It’s not just painful joints: my journey with psoriatic arthritis ahead of Ride London 2019

Cyclist Tom with his two children.

On Sunday 4 August, tens of thousands of cyclists will take on the challenge of riding 100 miles from London to Surrey as part of Prudential RideLondon.

Among our team of 70 fundraisers is Tom Gallagher who was diagnosed with psoriatic arthritis in his early thirties. We spoke to him about why he’ll be donning a Versus Arthritis cycling vest and why taking part means so much to him.

I had many problems with my knees growing up

Looking back, I find it hard to pinpoint my transition to having arthritis. But by my early twenties I had stopped sport all together. This was difficult as I was active and adore team sports, but the pain was too much.

It wasn’t until a few years later, that I sought a second opinion and was told I had arthritis. I was officially diagnosed with psoriatic arthritis four years after that. I was 33 at the time and despite a few flare ups, where my joints would swell dramatically and lock, I was living a fairly normal life and didn’t want to take the methotrexate I was offered.

A year later, I limped back to the hospital with a stick, pain and swelling throughout my body, a gradual and increasing onset of tiredness had taken over my mind and body. It felt like I had been hit by a truck, and each passing day it was getting worse rather than better.

It’s not just painful joints. It’s like having to hold up weights, sometimes heavy, sometimes not so, but always there.

The condition has had a huge impact on my life, but I feel remarkably blessed. I carry a fair amount of pain in my knees and hands, but my body has responded well to the treatment for the past five years. It’s been a gradual process but I’m now in the best health I’ve been in since my early teens.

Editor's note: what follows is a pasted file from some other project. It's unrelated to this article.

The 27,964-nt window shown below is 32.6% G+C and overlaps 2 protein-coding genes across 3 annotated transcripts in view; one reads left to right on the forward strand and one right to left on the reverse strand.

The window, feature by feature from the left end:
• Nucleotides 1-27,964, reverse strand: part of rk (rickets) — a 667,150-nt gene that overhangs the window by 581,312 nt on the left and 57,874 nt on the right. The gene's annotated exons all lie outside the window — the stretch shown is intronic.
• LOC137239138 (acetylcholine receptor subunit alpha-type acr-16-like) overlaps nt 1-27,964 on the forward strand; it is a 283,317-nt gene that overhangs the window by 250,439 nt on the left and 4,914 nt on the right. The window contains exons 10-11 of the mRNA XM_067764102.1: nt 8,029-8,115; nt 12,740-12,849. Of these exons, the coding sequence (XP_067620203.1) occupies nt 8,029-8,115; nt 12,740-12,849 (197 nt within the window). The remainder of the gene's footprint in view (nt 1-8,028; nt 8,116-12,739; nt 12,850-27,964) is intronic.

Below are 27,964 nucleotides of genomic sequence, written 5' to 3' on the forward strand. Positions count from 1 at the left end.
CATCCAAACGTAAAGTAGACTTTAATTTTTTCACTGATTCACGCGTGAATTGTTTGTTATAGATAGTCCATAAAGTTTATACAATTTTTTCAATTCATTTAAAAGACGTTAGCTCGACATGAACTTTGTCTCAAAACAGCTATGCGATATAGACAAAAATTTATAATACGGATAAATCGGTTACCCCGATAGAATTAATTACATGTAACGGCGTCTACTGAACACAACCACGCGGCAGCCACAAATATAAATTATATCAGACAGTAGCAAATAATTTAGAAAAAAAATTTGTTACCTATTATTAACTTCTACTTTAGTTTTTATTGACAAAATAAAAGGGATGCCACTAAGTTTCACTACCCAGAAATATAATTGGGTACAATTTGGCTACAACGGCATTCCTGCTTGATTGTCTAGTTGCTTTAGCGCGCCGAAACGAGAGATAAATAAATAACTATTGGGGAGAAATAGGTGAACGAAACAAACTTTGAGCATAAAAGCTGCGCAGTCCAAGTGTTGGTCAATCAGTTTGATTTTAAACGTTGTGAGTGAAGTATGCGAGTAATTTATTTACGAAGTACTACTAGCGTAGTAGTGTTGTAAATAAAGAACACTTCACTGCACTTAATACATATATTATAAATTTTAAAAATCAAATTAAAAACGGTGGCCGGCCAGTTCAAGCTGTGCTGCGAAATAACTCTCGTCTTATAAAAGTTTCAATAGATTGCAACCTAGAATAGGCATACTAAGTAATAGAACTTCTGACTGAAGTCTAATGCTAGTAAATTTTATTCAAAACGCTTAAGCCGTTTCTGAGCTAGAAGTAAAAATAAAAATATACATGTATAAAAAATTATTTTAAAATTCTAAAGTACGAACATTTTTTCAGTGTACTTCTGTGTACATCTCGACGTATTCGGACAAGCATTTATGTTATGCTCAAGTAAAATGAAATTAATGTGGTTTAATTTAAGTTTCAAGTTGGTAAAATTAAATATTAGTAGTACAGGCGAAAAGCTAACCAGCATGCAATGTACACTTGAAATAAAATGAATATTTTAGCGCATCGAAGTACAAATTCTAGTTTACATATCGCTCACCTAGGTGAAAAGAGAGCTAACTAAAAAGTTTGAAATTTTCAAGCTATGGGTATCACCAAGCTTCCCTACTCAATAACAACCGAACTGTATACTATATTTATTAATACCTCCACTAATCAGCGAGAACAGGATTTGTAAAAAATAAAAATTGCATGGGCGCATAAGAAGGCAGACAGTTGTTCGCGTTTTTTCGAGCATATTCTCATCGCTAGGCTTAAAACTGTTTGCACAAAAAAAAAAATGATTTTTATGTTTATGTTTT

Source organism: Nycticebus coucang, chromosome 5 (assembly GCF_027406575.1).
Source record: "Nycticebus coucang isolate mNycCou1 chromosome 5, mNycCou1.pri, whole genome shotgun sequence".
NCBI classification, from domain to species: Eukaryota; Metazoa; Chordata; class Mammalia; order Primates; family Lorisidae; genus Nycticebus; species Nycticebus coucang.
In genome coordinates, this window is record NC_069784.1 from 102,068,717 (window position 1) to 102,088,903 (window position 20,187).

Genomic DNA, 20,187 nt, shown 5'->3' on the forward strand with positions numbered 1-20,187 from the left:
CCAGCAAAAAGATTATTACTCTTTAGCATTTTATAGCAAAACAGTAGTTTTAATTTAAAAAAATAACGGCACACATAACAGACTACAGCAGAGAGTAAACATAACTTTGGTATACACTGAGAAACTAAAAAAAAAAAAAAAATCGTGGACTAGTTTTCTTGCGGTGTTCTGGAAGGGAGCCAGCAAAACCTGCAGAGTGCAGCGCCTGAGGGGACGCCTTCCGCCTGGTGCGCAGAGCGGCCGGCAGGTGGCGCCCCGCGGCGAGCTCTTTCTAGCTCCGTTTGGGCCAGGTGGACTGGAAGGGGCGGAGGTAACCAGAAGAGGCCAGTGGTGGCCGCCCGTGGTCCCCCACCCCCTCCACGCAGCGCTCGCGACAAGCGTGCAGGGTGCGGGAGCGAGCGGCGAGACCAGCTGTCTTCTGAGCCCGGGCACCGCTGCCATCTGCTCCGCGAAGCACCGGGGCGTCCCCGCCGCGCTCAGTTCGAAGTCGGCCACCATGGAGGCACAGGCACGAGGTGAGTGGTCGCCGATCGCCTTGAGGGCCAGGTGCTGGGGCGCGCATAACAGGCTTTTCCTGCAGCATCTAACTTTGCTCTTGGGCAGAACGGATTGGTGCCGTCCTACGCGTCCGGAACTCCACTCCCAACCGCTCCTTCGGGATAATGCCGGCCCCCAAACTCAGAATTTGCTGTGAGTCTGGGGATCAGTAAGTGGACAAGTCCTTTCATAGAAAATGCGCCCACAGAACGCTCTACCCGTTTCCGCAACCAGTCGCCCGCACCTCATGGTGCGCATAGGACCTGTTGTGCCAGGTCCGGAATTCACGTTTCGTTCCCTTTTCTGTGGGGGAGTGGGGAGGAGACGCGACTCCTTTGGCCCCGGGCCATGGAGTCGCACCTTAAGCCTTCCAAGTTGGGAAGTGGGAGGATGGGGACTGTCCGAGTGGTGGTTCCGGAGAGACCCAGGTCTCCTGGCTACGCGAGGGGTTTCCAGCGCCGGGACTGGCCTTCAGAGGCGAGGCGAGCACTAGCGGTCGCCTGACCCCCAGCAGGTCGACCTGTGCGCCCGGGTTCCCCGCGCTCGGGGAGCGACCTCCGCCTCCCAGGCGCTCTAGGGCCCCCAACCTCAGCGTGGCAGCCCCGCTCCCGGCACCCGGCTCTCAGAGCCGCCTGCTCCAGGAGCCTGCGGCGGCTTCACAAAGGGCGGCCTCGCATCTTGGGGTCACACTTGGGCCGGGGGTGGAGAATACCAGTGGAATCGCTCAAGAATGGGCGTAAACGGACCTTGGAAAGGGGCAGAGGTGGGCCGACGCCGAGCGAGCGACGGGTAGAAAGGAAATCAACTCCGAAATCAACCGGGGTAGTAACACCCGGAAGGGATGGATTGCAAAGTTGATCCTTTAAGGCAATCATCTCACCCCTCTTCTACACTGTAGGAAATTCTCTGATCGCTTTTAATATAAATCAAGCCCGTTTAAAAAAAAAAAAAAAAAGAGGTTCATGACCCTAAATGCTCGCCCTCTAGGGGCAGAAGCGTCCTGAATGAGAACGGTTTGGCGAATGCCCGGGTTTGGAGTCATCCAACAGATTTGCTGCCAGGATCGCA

I run an organisation that has grown up around me, increasing in size and scope year on year. Initially, my capacity to manage this workload completely disappeared. You feel drained, sometimes completely bottomed out. When it got really bad, I spent a few weeks unable to walk. I was so grateful that my board stuck by me. It’s important that employers are flexible and allow people to find what works for them.

My friendships took a hit too. I can’t commit to the same level of engagement that I used to and for a good year I was nowhere to be seen. Not only are you in pain and feeling exhausted, you feel embarrassed. I am a confident guy, but at this point I was a shadow of my former self.

It was really hard with my kids in particular. I couldn’t have them sit on my lap, I wasn’t able to run and play with them, missing key moments in their development. Now that I’m able to ride my bike with them, it’s one of the great joys of my life.

It took a toll on my mental health as well as my physical health

My wife Jo has stood by me through it all. For a short period in 2014 she was my carer. She worked full-time, raised our two kids and all without any help from me. I felt lost in a trap of fear and loneliness, and without her I’m not sure I would have emerged.

I also have my faith, which has been key to my mental and physical health, and my desire to press on. This has been tested at times, but ultimately my beliefs give me hope and have been tremendous drivers in getting me through dark times.

These days, while my capacity is less, I like to think that I manage it well. I schedule a full day’s rest. I take time out with my family. And, of course, I cycle. I take the methotrexate, and sometimes it means I have a low day as it causes nausea and side effects, but on other days it doesn’t affect me.

My experience of cycling with arthritis is actually a good one

I took up cycling as a way to keep fit. Its non-weight bearing so I’m able to do it despite the pain in my knees and wrists. I also find it has a positive effect on my mental health.

Don’t get me wrong, it’s not been all smooth sailing and getting to this point has been a gradual process.

I built up slowly, taking things one step at a time. If you haven’t been exercising you can’t suddenly do this. I started off swimming a few times a week and then got an e-bike, and for nearly a year I cycled that to work and back. Once I’d built up strength, I made the jump to using solely my muscles.

There needs to be a greater understanding of the condition

I am incredibly proud to be riding for Versus Arthritis. Firstly, because I truly want to see progress made in the area of medication. Medication can feel like both a blessing and a curse. I’m very aware that it’s helped me to get me to where I am today, but also that it doesn’t work for everyone. I want to see more progress made in this area.

Secondly, I want to share my story, and the story of others. It’s a silent disease, and often dismissed as “a bit of pain” due to a lack of understanding.

This is one of the biggest rides I’ve done. I hope it motivates people, I hope it raises awareness, I hope it raises money, and I hope it’s a fun day!

Get involved

If you’ve been inspired by Tom’s story and would like take get involved in one of our challenge events, visit our events page. To donate, visit Tom’s JustGiving page.